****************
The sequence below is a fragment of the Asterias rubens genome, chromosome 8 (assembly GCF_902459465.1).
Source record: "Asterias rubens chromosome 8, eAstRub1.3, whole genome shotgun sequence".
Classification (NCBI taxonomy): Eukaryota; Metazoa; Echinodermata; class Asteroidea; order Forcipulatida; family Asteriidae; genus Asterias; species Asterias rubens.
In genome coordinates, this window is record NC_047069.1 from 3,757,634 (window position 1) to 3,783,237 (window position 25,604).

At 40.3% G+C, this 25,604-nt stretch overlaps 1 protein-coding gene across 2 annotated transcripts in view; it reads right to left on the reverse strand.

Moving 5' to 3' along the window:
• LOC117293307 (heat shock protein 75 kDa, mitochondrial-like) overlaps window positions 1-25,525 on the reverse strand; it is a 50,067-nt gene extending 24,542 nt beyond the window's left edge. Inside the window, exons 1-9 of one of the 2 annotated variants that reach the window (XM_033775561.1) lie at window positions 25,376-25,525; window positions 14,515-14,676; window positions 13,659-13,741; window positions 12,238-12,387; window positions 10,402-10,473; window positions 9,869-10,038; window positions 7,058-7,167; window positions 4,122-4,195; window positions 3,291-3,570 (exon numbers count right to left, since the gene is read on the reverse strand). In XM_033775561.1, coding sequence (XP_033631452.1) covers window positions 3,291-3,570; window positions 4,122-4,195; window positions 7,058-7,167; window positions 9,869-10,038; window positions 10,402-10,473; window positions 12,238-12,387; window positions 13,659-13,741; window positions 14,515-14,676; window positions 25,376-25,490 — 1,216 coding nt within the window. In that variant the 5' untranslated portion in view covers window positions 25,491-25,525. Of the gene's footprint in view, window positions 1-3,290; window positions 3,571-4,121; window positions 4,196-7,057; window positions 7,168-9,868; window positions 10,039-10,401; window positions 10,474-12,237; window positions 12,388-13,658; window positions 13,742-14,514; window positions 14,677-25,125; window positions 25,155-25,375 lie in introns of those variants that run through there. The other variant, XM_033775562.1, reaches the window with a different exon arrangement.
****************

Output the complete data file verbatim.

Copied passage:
The sequence below is a fragment of the Asterias rubens genome, chromosome 8 (assembly GCF_902459465.1).
Source record: "Asterias rubens chromosome 8, eAstRub1.3, whole genome shotgun sequence".
Classification (NCBI taxonomy): Eukaryota; Metazoa; Echinodermata; class Asteroidea; order Forcipulatida; family Asteriidae; genus Asterias; species Asterias rubens.
In genome coordinates, this window is record NC_047069.1 from 3,757,634 (window position 1) to 3,783,237 (window position 25,604).

At 40.3% G+C, this 25,604-nt stretch overlaps 1 protein-coding gene across 2 annotated transcripts in view; it reads right to left on the reverse strand.

Moving 5' to 3' along the window:
• LOC117293307 (heat shock protein 75 kDa, mitochondrial-like) overlaps window positions 1-25,525 on the reverse strand; it is a 50,067-nt gene extending 24,542 nt beyond the window's left edge. Inside the window, exons 1-9 of one of the 2 annotated variants that reach the window (XM_033775561.1) lie at window positions 25,376-25,525; window positions 14,515-14,676; window positions 13,659-13,741; window positions 12,238-12,387; window positions 10,402-10,473; window positions 9,869-10,038; window positions 7,058-7,167; window positions 4,122-4,195; window positions 3,291-3,570 (exon numbers count right to left, since the gene is read on the reverse strand). In XM_033775561.1, coding sequence (XP_033631452.1) covers window positions 3,291-3,570; window positions 4,122-4,195; window positions 7,058-7,167; window positions 9,869-10,038; window positions 10,402-10,473; window positions 12,238-12,387; window positions 13,659-13,741; window positions 14,515-14,676; window positions 25,376-25,490 — 1,216 coding nt within the window. In that variant the 5' untranslated portion in view covers window positions 25,491-25,525. Of the gene's footprint in view, window positions 1-3,290; window positions 3,571-4,121; window positions 4,196-7,057; window positions 7,168-9,868; window positions 10,039-10,401; window positions 10,474-12,237; window positions 12,388-13,658; window positions 13,742-14,514; window positions 14,677-25,125; window positions 25,155-25,375 lie in introns of those variants that run through there. The other variant, XM_033775562.1, reaches the window with a different exon arrangement.